Willie Banks

PLEASE NOTE: After helping hundreds of veterans get their lives back on track, our Veterans New Life Haven facility closed in January 2014. VSO is no longer offering housing services.

On many nights, as the sun set over Fort Lauderdale, Willie Banks found himself alone sleeping in parks and alleyways and on sidewalks and bus benches.

The former U.S. Army Infantryman was left to defend himself against robbers, drug addicts, and other homeless men who severely beat him, stole his few worldly possessions, and belittled him into thinking he was worthless.

My life started again here. They embraced me and made me believe in myself.

He lived on the streets for three years until a social worker at a Veterans Administration hospital told him about Veterans New Life Haven, a transitional sober living housing center run by Veterans Support Organization.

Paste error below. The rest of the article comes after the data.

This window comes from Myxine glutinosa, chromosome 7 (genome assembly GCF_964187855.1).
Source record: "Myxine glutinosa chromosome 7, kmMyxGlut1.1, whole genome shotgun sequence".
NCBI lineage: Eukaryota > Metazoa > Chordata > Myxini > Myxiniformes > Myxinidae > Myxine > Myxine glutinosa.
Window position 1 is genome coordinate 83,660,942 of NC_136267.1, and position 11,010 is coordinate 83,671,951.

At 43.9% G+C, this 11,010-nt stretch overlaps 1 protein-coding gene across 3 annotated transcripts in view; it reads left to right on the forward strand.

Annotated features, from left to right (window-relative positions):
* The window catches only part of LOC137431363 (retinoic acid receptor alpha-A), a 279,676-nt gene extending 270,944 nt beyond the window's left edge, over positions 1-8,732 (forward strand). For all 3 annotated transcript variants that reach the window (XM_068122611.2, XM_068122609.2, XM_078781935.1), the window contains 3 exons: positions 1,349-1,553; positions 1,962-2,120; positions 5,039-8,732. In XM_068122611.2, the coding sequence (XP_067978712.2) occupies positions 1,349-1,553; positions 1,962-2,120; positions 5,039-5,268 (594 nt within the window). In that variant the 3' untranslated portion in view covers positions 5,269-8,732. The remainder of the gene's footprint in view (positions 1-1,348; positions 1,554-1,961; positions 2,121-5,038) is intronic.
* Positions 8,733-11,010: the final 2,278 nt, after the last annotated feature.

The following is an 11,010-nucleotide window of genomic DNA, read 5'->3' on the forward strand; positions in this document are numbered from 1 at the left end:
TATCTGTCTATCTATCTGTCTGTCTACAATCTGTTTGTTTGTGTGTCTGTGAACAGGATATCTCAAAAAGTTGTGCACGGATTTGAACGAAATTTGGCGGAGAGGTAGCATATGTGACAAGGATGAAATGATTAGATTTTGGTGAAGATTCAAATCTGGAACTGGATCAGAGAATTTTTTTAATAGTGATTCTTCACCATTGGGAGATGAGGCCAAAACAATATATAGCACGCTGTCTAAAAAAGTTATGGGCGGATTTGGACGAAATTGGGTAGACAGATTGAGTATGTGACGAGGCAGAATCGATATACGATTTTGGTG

Within days, he got a room at the facility and was given a job.

“My life started again here. They embraced me and made me believe in myself,” he says.

Life was never easy for Banks.

Born in Miami, he served in the Army for three years in Germany and Fort Riley in northeast Kansas. Following his service, his mother died and he went to live with relatives who introduced him to drug dealing and a criminal life.

He later got married and had four children, but he was spiraling downward as he landed in prison, developed a drug habit, and struggled with mental illness. He couldn’t hold jobs. Eventually, he lost his home and ended up homeless.  

His life turned around at VSO’s Veterans New Life Haven.  

VSO social workers helped him quality for federal housing vouchers for veterans HUD VASH. They made sure he took medication, stayed clear of illicit drugs, and reported for work at VSO’s thrift store where he hung up clothing and invited passers-by to come inside.

Before long, Banks bonded with other veterans living at Veterans New Life Haven, and together they helped each other overcome their challenges.  

Today, Banks lives in his own apartment. He remains drug-free, volunteers at a church, and is in regular contact with his children after years of painful separation.

“I am focused now and got myself together. I am on the right path,” he says.